In summary, Honda seems to be focused on the four areas of fuel, process, design and end-use when it comes to selecting what to capitalize on. However, Honda should not lose focus of innovation outside what is considered conventional.
Even within the four areas, Honda can still come up with ideas that can lead to a new competitive edge such as recycling of old motor vehicles which can be much cheaper than direct production. Other ideas could include designing electric bikes or those that can utilize hydrogen and other commonly found elements to fuel them.
This is the part that deals with the actions taken in order to meet the set goals and with the recommended methods. Implementation can be relatively easy depending on the information provided or it can be difficult if the information is insufficient or looks good on paper but unattainable.
Honda has over time developed a number of machines. From their initial identity as motorcycle manufacturers, they have diversified to other kinds of machinery and are even the largest manufacturers of engines. This growth can obviously been attributed to the size of investment in money, labor and technology.
The company developed its first jet which has 35 percent more efficiency in fuel consumption in comparison to jets of similar make. This was achieved by the utilization of superior materials, developed by the company, compounded by better aerodynamics, more efficient engine and body designs.
This can be considered as a landmark achievement for the company worthy of commendation. However, poor marketing has led to the low sales of this particular product.
In order to achieve the goal of achieving the car that protects against crashing, Honda developed a CRW model that featured improved systems that informed the driver if he was too near to the next car and would retract the safety belt if the driver moved forward.
This navigation breaking system, albeit with wonderful designs, has not been largely accepted by the customers as it is not easily controllable and demands too much of the driver. Many people prefer their own judgments while driving and this has contributed to the low reception that has greeted this model.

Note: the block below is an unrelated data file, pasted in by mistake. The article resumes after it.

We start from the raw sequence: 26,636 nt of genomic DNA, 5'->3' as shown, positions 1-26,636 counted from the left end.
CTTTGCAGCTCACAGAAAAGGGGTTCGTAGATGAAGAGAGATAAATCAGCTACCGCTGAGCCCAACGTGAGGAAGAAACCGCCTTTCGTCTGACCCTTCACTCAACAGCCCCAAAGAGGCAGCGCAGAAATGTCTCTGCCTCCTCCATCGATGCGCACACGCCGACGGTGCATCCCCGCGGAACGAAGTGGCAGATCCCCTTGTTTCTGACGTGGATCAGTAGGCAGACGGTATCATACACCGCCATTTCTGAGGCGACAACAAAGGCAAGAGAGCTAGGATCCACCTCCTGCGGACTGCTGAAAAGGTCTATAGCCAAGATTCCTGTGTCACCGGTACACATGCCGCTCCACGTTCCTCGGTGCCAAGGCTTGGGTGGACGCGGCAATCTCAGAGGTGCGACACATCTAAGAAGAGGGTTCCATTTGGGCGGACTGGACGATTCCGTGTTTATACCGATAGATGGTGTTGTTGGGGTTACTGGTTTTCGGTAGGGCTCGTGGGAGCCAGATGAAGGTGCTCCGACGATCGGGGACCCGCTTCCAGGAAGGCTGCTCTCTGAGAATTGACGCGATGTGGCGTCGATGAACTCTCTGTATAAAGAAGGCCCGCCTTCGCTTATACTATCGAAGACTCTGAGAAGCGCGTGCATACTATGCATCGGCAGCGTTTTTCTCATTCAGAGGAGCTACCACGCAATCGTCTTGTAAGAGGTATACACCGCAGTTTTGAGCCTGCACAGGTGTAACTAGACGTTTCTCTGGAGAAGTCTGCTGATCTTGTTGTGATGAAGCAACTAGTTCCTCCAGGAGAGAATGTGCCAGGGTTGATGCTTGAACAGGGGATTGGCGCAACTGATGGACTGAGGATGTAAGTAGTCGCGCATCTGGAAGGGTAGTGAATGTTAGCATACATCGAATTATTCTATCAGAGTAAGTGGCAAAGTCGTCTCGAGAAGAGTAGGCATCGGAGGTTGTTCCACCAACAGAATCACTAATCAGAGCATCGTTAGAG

Honda has developed a pioneer humanoid robot which has intelligent capabilities after over 20years of experiments. This is a fast for the company on its many innovative fronts.
More research is needed for this model known as ASIMO as it has received massive criticism from the humanists who claim that the company is aiming at substituting the human functions, however, the company claims that the development of this robot is meant to be of assistance to humans but cannot substitute the human basic senses which we heavily rely on.
The only natural gas vehicle, which is sold in the US, is the Honda Civic GX (Gable 2008). This car has been in the market and it is the ‘most green’. With the emphasis on being green, you would expect this car to be the most sought.
On the contrary, it has received a very low reception from dealerships and consumers alike although this has been coupled by the lack of a marketing strategy from the company for this invention. Consumers sight the hefty amount of money required to buy the car and the lack of natural gas fueling stations as the reason they have not considered the car.
In an attempt to be green, Honda has outsourced its services having nothing to do with the actual manufacture of cars. The company has further set procedures it says are meant to reduce distractions in the manufacturing plants by having all staff in white laboratory coats. This they say, being a standard in all their plants worldwide, is aimed at making their operations uniform around the world (Dogson 2008).
Their plants are also very well attended to and have well-trimmed gardens, and other aesthetics not typical of manufacturing plants. In furthering their green course, they do not expend any waste as all their material are recycled or converted into sources of energy.